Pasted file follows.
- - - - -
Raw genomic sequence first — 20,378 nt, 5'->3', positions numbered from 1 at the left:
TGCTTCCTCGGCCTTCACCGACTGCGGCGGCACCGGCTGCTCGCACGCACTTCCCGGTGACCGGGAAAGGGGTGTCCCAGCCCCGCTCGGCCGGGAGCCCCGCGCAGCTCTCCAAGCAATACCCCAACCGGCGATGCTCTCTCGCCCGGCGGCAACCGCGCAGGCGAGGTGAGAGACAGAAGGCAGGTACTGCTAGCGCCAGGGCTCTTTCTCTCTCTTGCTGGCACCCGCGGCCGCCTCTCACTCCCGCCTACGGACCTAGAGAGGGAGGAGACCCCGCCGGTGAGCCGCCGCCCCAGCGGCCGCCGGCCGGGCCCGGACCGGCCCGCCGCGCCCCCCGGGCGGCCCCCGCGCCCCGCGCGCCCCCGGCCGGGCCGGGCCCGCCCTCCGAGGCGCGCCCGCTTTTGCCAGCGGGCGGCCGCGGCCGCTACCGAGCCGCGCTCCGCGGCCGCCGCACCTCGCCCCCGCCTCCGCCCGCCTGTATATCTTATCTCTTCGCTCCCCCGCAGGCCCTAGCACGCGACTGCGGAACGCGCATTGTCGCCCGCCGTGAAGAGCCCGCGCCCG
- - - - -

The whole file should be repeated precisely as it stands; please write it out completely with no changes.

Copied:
Raw genomic sequence first — 20,378 nt, 5'->3', positions numbered from 1 at the left:
TGCTTCCTCGGCCTTCACCGACTGCGGCGGCACCGGCTGCTCGCACGCACTTCCCGGTGACCGGGAAAGGGGTGTCCCAGCCCCGCTCGGCCGGGAGCCCCGCGCAGCTCTCCAAGCAATACCCCAACCGGCGATGCTCTCTCGCCCGGCGGCAACCGCGCAGGCGAGGTGAGAGACAGAAGGCAGGTACTGCTAGCGCCAGGGCTCTTTCTCTCTCTTGCTGGCACCCGCGGCCGCCTCTCACTCCCGCCTACGGACCTAGAGAGGGAGGAGACCCCGCCGGTGAGCCGCCGCCCCAGCGGCCGCCGGCCGGGCCCGGACCGGCCCGCCGCGCCCCCCGGGCGGCCCCCGCGCCCCGCGCGCCCCCGGCCGGGCCGGGCCCGCCCTCCGAGGCGCGCCCGCTTTTGCCAGCGGGCGGCCGCGGCCGCTACCGAGCCGCGCTCCGCGGCCGCCGCACCTCGCCCCCGCCTCCGCCCGCCTGTATATCTTATCTCTTCGCTCCCCCGCAGGCCCTAGCACGCGACTGCGGAACGCGCATTGTCGCCCGCCGTGAAGAGCCCGCGCCCG